The Senate voted overwhelmingly Wednesday to pass the fiscal 2024 defense policy bill, setting up the sprawling, $886.3 billion National Defense Authorization Act for House consideration Thursday.
Senators adopted the conference report by a 87-13 tally. The vote came after the legislation cleared a couple of final hurdles, including a Democratic hold on the 3,000-page NDAA conference report and a protest of the bill’s four-month extension of a controversial surveillance authority.
But ultimately, the compromise plan secured strong bipartisan support on the floor in a passage vote that came a week after the language was first released.
Speaking on the floor earlier Wednesday, Senate Majority Leader Charles E. Schumer, D-N.Y., hailed the NDAA’s approval of a 5.2 percent pay raise for U.S. military personnel and its authorizations for Indo-Pacific deterrence programs, including aid for Taiwan and support for the U.S.-U.K.-Australian security agreement known as AUKUS.
“At a time of huge trouble for global security, doing the defense authorization bill is more important than ever,” Schumer said. “Passing the NDAA enables us to hold the line against Russia, stand firm against the Chinese Communist Party and ensure America’s defenses remain state of the art at all times.”
Senate Minority Leader Mitch McConnell, R-Ky., also lauded the bill’s authorization of the military pay raise plus its requirements for new oversight mechanisms for Ukraine security assistance. And McConnell touted the bill’s authorization of spending on the U.S. defense industrial base’s production capacity, on Israeli missile defenses and on weapons needed in the Indo-Pacific region.
“This year’s NDAA recognizes the need to strengthen America’s position in the strategic competition with China through targeted improvements in critical capabilities from long-range fires to anti-ship weapons to modernizing our nuclear triad,” McConnell said.
Final Senate hurdles
Before senators could take Wednesday’s passage vote, they had to contend with a daylong hold on the bill from Sen. Michael Bennet, D-Colo. — an attempt to keep lawmakers in Washington to reach agreement on a stalled $110.5 billion national security supplemental funding package.
Bennet Wednesday afternoon dropped his hold on the NDAA, allowing the Senate to move forward on the bill a few hours later.
Then, ahead of the passage vote, lawmakers blocked an effort from Sen. Rand Paul, R-Ky., to remove from the NDAA a temporary extension of Section 702 of the Foreign Intelligence Surveillance Act, which authorizes collection of communications data from foreigners abroad.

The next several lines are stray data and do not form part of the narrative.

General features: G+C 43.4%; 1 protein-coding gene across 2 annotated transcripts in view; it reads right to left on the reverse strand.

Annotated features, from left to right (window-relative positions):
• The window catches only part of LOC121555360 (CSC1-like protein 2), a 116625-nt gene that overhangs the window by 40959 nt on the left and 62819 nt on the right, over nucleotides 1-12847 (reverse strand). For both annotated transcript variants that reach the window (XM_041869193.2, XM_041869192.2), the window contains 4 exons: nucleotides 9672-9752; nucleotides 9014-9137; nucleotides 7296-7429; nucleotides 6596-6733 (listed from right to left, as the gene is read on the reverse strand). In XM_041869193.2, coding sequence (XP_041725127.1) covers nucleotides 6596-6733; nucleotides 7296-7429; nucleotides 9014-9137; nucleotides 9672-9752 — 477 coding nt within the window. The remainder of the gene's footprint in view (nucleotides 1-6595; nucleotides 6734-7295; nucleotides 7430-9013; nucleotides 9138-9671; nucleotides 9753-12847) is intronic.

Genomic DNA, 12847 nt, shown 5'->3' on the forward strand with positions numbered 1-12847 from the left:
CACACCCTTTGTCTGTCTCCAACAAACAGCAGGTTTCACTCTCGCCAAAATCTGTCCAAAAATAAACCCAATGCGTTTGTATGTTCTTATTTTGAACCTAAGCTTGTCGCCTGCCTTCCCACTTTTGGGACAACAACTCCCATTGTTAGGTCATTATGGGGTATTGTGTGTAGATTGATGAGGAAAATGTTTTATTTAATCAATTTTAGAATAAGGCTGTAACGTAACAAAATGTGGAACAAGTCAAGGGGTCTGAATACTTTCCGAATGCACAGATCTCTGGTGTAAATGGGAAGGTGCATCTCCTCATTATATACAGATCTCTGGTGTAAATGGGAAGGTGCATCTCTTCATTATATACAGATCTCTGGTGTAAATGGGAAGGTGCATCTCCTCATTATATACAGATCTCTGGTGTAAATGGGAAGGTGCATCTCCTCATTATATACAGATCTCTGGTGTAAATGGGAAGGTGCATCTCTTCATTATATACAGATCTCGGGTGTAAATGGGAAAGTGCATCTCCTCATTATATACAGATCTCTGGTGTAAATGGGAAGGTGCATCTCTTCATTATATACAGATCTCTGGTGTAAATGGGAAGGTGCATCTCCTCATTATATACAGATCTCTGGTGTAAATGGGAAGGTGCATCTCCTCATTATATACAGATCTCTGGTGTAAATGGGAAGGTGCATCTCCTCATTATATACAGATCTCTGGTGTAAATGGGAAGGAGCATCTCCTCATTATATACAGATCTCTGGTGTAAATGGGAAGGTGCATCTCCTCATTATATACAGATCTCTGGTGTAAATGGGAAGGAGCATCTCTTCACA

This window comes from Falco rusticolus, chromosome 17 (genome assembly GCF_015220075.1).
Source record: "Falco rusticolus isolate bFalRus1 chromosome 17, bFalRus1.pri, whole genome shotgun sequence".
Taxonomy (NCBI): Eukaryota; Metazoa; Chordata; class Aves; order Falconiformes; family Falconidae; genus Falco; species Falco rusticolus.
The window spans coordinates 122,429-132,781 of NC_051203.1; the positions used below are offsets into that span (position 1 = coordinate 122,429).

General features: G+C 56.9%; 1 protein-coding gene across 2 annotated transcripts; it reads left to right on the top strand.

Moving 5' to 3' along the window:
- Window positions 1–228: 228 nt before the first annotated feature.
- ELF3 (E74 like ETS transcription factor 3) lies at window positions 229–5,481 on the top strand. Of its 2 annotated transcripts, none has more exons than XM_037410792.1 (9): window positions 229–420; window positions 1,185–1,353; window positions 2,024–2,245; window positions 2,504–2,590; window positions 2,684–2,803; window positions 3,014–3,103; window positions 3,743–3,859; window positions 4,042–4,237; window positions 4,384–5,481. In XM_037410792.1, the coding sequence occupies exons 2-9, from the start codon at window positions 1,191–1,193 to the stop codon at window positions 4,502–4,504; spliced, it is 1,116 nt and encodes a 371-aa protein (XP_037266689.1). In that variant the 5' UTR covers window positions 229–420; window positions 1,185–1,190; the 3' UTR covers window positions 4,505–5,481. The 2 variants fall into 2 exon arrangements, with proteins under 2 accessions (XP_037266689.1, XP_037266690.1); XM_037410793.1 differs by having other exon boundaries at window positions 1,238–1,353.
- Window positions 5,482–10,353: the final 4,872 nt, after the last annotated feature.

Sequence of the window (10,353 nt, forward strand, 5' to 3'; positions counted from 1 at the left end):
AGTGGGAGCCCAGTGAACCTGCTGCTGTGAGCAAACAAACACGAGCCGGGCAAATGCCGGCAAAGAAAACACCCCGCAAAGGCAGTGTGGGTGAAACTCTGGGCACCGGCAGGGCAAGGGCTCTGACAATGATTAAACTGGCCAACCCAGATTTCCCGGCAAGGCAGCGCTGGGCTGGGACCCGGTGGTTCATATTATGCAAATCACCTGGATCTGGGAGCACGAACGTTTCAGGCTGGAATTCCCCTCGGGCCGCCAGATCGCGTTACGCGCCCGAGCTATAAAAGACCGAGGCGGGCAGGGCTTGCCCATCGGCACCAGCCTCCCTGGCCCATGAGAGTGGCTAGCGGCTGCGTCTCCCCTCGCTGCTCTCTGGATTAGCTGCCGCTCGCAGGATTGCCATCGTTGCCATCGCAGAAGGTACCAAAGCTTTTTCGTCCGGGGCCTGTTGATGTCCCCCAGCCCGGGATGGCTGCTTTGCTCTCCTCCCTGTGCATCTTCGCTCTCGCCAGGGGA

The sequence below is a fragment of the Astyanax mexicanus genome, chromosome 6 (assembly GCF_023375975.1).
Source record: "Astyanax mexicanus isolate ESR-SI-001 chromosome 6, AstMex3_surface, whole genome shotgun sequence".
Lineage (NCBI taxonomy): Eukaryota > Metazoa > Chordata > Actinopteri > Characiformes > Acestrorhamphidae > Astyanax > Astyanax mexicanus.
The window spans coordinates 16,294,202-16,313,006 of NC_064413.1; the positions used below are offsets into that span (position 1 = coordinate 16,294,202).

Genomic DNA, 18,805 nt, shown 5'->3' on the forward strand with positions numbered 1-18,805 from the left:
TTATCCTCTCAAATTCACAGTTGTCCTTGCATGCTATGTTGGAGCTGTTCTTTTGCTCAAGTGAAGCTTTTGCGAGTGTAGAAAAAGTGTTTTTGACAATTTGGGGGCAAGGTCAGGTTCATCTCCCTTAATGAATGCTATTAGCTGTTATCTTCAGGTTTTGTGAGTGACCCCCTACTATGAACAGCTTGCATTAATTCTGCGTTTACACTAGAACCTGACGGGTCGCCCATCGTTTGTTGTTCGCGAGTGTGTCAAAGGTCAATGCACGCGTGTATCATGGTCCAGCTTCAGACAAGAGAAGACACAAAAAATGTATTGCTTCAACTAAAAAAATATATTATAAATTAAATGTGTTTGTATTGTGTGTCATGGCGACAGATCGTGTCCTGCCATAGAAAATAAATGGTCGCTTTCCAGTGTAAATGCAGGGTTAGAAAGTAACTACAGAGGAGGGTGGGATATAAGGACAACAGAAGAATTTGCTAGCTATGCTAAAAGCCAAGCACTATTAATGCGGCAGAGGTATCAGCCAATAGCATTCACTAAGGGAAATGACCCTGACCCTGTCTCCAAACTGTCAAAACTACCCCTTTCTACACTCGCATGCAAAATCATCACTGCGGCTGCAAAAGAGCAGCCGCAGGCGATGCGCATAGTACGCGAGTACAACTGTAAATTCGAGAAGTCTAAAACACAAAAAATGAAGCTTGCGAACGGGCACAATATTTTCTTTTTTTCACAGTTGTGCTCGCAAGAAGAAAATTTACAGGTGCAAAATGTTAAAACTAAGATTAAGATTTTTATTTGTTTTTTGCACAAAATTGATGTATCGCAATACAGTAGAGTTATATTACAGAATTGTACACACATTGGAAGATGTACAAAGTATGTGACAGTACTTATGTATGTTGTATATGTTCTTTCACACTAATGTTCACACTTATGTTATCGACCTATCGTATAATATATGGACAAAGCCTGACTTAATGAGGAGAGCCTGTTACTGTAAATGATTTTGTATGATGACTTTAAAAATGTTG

“They’ve known for five years [Section 702] was going to expire at the end of this year and yet they just want to punt it with the hope that they’ll never have to debate it,” Paul said on the Senate floor. “Extending this section 702 robs Congress of the ability to make reforms now and likely robs Congress of the opportunity to make reforms anytime in the next year.”
Lawmakers voted 65-35 to waive Paul’s point of order.
Prepping for suspension
In the House, lawmakers are likely to consider the legislation Thursday under suspension of the rules, which calls for a two-thirds majority of lawmakers present and voting to pass it.
The final version of the legislation is more moderate than an earlier iteration that was approved largely on party lines in July. The original House bill contained several Republican-backed amendments on hot-button social issues. But the conference plan strips much of that out, leaving in place some limited efforts to curtail the Pentagon’s diversity, equity and inclusion initiatives.
Still, Senate Armed Services Committee ranking member Roger Wicker, R-Miss., sought to underscore the “conservative victories” GOP members secured, such as a salary cap and limited-time hiring freeze on Pentagon DEI staff.
“Again, this was agreed to at the ‘Big Four’ level and represents some concessions on the part of Democrats,” Wicker told reporters Wednesday morning, referencing negotiations among Armed Services committee leaders.
John M. Donnelly contributed to this report.